Fixing the unfixable

Viewing massive accidents using Google Maps

Remember the wreck of the Costa Concordia? The captain ran the ship aground off the Italian island of Giglio, and then was accused of abandoning the vessel before ensuring his passengers got off safely. (They didn’t; tragically, 32 died.) I was recently reading a story in the New York Times about the captain’s court trial and saw photos of the ship, which is still sitting there, lying on its side in the shallow waters off Giglio.

I remember, back when the catastrophe first occurred, being struck by how uncanny — how almost CGI-like — the pictures of the ship appeared. It looks so wrong, lying there sideways in the shallow waters, that I had a sort of odd, disassociative moment that occurs to me with uncomfortable regularity these days: The picture looks like something I’ve seen in a some dystopic video game, a sort of bleak matte-painting backdrop of the world gone wrong. (In the typically bifurcated moral nature of media, you could regard this either as a condemnation of video games — i.e. they’ve trained me to view real-life tragedy as unreal — or an example of their imaginative force: They’re a place you regularly encounter depictions of the terrible.) At any rate, I think what triggers this is the sheer immensity of the ship; it’s totally out of scale, as in that photo above, taken by Luca Di Ciaccio.

But the huge size of the ship made me wonder something else. Is the accident this enormous visible on Google Maps?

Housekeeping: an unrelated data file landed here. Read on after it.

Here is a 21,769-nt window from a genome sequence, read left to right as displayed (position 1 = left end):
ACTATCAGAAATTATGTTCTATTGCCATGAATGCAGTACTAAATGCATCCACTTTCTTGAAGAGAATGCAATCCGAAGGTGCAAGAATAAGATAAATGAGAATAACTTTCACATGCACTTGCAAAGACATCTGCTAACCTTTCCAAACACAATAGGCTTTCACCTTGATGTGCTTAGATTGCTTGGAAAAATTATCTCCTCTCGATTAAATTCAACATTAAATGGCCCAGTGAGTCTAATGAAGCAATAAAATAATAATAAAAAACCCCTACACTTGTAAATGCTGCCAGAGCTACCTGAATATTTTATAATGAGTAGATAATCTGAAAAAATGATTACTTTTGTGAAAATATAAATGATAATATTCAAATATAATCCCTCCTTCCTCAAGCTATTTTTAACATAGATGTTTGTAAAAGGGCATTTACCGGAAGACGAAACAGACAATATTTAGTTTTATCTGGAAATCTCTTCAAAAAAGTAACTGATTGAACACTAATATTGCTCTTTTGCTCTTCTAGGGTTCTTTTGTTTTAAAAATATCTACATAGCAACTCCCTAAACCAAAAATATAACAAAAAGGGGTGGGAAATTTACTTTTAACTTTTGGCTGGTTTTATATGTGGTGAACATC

Sure enough, it is. Here’s the ship as seen in satellite view:

Click here and it’ll take you directly to the precise location on Google Maps. Zoom in and out and check it out. It’s an even more uncanny feeling. One is accustomed to seeing manmade objects via the satellite view in Google Maps; heck, I’ve seen my own house. But one isn’t as accustomed to seeing things that are manmade but aren’t supposed to be there — or at least not in such a wounded, collapsed condition. When I first started looking for the wreck I didn’t know exactly where I was, so I found the town of Giglio, moved over to the water, zoomed in pretty tightly, and began scrolling up the coast. I worried I wasn’t zoomed in close enough to find the ship; it’s difficult to judge precisely how close you are to the ground when you’re doing satellite view. But it turned out I was plenty close, because when I finally found the ship the nose jutted into view so enormously it almost filled my entire screen, and I actually yelped in surprise.

Now I’m wondering: What other accidents are visible in satellite view? Are there any similar catastrophes — collapses, capsizings, etc. — that are out there? Since Google updates its satellite view with some regularity, and since most of these really big accidents take months or years to clean up, there must be tons.

(That terrific photo above is, as noted, by Luca Di Ciaccio and licensed under Creative Commons.)

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I'm Clive Thompson, the author of Smarter Than You Think: How Technology is Changing Our Minds for the Better (Penguin Press). You can order the book now at Amazon, Barnes and Noble, Powells, Indiebound, or through your local bookstore! I'm also a contributing writer for the New York Times Magazine and a columnist for Wired magazine. Email is here or ping me via the antiquated form of AOL IM (pomeranian99).

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